them. From 1948 on, Heuvelmans exhaustively sought evidence in
scientific and literary sources. Within five years he had amassed so
much material that he was ready to write a large book. That book turned
out to be Sur la piste des betes ignorees, published
in 1955, and better known in its English translation three years
later as On the Track of Unknown Animals. Almost five
decades later, the book remains in print, with more than one million
copies sold in various translations and editions, including one in
1995, with a large updated introduction.
The book's impact was enormous. As one critic remarked at the time,
"Because his research is based on rigorous dedication to scientific
method and scholarship and his solid background in zoology,
Heuvelmans's findings are respected throughout the scientific
community." Soon Heuvelmans was engaged in massive correspondence
as his library and other researches continued.
In the course of letter-writing, he invented the word
"cryptozoology" (it does not appear in On the Track).
That word saw print for the first time in 1959 when French
wildlife official Lucien Blancou dedicated a book to the "master of
Heuvelmans corresponded with many cryptozoologists worldwide, as he
did with me, over the decades. By the 1960s, most in the field had
elevated Blancou's phrase in honor of Heuvelmans, and Heuvelmans was
being called the "Father of Cryptozoology."
Writing in Cryptozoology in 1984, Heuvelmans said, "I tried
to write about it according to the rules of scientific
documentation." Because of the unorthodox nature of his interests,
however, he had no institutional sponsorship and had to support
himself with his writing. "That is why," he wrote, "I have always
had to make my books fascinating for the largest possible audience."
Heuvelmans and his book influenced the investigative work of
cryptozoology supporter Tom Slick. Sanderson, who influenced
Heuvelmans, in turn was influenced by Heuvelmans. Heuvelmans served
as a confidential consultant, along with such intellectual early
contributors like anthropologist George Agogino and zoologist Ivan
Sanderson, on Slick's secret board of advisors. Heuvelmans was asked
to examine the "Yeti skullcap" brought back by Sir Edumund Hillary's World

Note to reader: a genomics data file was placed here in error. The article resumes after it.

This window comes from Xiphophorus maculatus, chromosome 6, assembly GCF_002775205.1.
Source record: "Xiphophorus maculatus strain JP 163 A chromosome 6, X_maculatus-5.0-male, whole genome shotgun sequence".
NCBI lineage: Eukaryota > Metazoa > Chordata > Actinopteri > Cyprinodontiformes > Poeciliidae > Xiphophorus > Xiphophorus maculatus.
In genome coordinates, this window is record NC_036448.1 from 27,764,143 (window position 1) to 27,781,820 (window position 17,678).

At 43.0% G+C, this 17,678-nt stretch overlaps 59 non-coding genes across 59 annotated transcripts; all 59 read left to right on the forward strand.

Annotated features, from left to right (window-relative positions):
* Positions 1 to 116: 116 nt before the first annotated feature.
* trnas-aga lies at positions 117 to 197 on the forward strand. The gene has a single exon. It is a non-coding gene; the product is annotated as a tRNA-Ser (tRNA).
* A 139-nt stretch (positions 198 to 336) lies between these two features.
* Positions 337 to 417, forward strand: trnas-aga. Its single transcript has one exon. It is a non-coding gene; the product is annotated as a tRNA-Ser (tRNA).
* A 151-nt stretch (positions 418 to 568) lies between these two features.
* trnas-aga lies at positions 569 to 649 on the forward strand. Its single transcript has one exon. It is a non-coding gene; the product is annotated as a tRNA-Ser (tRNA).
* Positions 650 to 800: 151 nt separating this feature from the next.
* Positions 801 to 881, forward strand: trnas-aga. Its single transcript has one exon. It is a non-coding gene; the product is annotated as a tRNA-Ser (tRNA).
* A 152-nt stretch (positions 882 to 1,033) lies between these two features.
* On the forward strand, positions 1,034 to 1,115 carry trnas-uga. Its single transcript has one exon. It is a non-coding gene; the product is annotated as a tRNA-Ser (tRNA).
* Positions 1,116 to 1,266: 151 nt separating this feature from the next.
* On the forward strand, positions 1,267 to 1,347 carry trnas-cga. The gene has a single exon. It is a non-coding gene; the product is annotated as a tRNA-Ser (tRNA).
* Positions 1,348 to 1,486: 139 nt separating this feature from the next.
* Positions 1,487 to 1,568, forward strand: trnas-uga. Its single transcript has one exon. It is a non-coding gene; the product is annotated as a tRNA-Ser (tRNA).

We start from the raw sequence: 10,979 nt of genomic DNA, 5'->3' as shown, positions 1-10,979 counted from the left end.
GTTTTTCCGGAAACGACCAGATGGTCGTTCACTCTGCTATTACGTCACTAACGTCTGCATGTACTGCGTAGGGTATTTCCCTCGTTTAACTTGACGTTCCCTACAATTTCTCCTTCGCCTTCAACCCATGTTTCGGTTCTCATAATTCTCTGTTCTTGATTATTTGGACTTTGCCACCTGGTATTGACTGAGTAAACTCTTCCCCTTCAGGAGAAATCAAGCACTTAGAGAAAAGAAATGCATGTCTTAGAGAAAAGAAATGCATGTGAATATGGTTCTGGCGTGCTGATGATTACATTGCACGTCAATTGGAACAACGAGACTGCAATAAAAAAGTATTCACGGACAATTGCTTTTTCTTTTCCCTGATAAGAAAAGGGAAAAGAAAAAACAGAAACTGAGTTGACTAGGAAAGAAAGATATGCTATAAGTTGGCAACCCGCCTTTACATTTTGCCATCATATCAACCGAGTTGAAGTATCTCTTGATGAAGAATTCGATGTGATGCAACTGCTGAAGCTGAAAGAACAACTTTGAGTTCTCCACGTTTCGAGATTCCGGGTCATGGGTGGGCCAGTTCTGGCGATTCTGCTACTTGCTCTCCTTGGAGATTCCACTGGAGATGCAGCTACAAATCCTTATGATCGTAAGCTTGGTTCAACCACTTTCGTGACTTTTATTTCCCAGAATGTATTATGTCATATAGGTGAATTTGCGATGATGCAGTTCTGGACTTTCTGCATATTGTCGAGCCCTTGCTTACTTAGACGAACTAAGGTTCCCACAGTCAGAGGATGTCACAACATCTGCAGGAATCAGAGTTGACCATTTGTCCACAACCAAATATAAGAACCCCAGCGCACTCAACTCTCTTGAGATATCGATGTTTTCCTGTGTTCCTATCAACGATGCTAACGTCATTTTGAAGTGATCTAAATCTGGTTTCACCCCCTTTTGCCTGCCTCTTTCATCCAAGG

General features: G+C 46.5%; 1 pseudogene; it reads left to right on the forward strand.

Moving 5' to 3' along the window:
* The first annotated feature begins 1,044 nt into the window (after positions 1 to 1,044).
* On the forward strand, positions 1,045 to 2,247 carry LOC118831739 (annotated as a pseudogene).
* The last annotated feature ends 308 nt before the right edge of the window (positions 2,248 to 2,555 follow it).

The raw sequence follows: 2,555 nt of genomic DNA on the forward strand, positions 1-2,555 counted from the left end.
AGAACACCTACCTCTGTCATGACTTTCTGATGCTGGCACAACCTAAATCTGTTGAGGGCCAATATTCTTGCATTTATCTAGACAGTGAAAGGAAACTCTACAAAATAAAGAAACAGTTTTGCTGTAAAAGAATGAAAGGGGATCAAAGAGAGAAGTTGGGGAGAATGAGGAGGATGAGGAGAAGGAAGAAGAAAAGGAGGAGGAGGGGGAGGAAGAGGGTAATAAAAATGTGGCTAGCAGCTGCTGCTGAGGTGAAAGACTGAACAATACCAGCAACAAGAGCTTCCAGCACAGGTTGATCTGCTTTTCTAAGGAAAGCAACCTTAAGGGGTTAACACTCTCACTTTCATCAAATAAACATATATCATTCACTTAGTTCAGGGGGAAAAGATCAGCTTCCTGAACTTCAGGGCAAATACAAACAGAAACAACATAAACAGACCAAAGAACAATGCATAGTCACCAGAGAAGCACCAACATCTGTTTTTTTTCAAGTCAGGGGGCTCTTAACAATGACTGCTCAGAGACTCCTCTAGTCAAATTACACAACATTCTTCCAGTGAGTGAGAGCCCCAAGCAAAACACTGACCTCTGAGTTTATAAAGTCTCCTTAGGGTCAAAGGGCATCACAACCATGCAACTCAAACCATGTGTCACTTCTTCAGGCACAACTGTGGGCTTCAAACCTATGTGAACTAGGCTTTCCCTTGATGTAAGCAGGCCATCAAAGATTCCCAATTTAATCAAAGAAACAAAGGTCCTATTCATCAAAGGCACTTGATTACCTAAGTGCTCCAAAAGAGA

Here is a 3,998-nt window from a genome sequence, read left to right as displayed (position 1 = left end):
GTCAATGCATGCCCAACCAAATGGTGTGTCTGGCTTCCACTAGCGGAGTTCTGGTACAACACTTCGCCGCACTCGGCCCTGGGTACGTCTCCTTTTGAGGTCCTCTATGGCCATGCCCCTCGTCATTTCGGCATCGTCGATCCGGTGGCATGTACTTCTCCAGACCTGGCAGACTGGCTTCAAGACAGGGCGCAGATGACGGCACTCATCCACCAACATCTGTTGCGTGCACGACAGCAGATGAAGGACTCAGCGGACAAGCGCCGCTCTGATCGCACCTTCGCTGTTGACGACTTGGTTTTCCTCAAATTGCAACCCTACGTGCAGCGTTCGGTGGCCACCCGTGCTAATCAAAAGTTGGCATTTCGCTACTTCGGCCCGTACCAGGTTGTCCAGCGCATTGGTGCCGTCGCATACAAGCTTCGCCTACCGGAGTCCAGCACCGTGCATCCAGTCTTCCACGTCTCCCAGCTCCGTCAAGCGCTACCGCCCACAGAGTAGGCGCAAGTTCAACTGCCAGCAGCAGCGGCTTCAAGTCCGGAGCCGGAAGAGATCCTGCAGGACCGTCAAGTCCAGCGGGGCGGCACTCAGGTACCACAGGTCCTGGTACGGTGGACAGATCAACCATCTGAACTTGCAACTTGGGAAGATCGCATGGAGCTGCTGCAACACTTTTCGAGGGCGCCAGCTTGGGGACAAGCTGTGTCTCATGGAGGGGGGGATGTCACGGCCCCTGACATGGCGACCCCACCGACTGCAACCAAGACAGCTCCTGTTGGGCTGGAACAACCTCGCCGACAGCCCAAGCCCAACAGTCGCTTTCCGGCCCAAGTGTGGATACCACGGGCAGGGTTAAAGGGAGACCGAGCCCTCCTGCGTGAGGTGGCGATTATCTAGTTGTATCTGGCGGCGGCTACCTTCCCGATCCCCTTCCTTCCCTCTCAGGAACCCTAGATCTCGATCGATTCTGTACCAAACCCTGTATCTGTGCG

Book expedition of 1960. He was also one of the first to declare
it was a ritual object made from the skin of a serow, a small
goatlike animal found in the Himalayas, even before Hillary's
debunking of the yeti took place. Heuvelmans' extensive files on
the Slick expeditions remained mostly unpublished until he
contributed some for inclusion in the 1989 book, Tom Slick and
the Search for the Yeti.
On the Track of Unknown Animals was concerned
land animals. The second of Heuvelmans' landmark works to be
translated into English, In the Wake of the Sea-Serpents
(1968), covered the ocean's unknowns, including the recognized but
still in some ways enigmatic giant squid.
In 1968, Heuvelmans (at Sanderson's invitation) examined what was
represented to be the frozen cadaver of a hairy hominoid, the
subject of his L'homme de Neanderthal est toujours vivant
(with Boris Porshnev, 1974). Other books, none yet translated into
English, include works on surviving dinosaurs and relict hominids in
Heuvelmans's Center for Cryptozoology, established in 1975, was
first housed near Le Bugue in the south of France, but in the 1990s,
moved to LeVesinet, closer to Paris. It consisted of his huge
private library and his massive files, his original treasured
dossiers. Heuvelmans was elected president when the International
Society of Cryptozoology was founded in Washington, D.C., in 1982.
He held that position until his death. He also was involved with the